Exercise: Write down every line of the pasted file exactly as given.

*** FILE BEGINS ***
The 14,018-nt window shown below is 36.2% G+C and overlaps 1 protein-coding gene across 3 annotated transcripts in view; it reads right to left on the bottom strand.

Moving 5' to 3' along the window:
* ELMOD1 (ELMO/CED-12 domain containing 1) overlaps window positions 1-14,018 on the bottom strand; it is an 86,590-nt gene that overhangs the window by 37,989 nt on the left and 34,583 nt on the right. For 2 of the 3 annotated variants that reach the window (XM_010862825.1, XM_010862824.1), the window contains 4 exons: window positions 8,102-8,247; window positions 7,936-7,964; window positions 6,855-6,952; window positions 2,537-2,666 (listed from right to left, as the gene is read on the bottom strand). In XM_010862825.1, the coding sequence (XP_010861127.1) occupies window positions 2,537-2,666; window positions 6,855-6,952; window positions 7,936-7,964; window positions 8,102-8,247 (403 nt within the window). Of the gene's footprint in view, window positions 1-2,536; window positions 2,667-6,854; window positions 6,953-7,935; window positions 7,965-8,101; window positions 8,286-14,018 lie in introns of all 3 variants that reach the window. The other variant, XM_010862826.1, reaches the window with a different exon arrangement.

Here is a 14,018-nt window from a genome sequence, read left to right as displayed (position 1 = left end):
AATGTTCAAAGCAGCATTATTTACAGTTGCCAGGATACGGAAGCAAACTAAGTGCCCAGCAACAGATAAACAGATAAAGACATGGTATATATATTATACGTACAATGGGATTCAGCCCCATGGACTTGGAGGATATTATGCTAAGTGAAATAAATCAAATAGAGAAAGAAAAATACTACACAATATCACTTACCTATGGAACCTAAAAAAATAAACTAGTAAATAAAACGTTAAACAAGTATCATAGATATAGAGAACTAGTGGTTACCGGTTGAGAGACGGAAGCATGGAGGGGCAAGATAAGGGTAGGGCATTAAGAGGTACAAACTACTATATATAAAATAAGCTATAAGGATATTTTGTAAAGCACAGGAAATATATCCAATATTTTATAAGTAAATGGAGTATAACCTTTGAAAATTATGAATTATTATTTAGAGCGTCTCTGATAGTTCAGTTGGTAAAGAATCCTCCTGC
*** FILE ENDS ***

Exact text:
The 14,018-nt window shown below is 36.2% G+C and overlaps 1 protein-coding gene across 3 annotated transcripts in view; it reads right to left on the bottom strand.

Moving 5' to 3' along the window:
* ELMOD1 (ELMO/CED-12 domain containing 1) overlaps window positions 1-14,018 on the bottom strand; it is an 86,590-nt gene that overhangs the window by 37,989 nt on the left and 34,583 nt on the right. For 2 of the 3 annotated variants that reach the window (XM_010862825.1, XM_010862824.1), the window contains 4 exons: window positions 8,102-8,247; window positions 7,936-7,964; window positions 6,855-6,952; window positions 2,537-2,666 (listed from right to left, as the gene is read on the bottom strand). In XM_010862825.1, the coding sequence (XP_010861127.1) occupies window positions 2,537-2,666; window positions 6,855-6,952; window positions 7,936-7,964; window positions 8,102-8,247 (403 nt within the window). Of the gene's footprint in view, window positions 1-2,536; window positions 2,667-6,854; window positions 6,953-7,935; window positions 7,965-8,101; window positions 8,286-14,018 lie in introns of all 3 variants that reach the window. The other variant, XM_010862826.1, reaches the window with a different exon arrangement.

Here is a 14,018-nt window from a genome sequence, read left to right as displayed (position 1 = left end):
AATGTTCAAAGCAGCATTATTTACAGTTGCCAGGATACGGAAGCAAACTAAGTGCCCAGCAACAGATAAACAGATAAAGACATGGTATATATATTATACGTACAATGGGATTCAGCCCCATGGACTTGGAGGATATTATGCTAAGTGAAATAAATCAAATAGAGAAAGAAAAATACTACACAATATCACTTACCTATGGAACCTAAAAAAATAAACTAGTAAATAAAACGTTAAACAAGTATCATAGATATAGAGAACTAGTGGTTACCGGTTGAGAGACGGAAGCATGGAGGGGCAAGATAAGGGTAGGGCATTAAGAGGTACAAACTACTATATATAAAATAAGCTATAAGGATATTTTGTAAAGCACAGGAAATATATCCAATATTTTATAAGTAAATGGAGTATAACCTTTGAAAATTATGAATTATTATTTAGAGCGTCTCTGATAGTTCAGTTGGTAAAGAATCCTCCTGC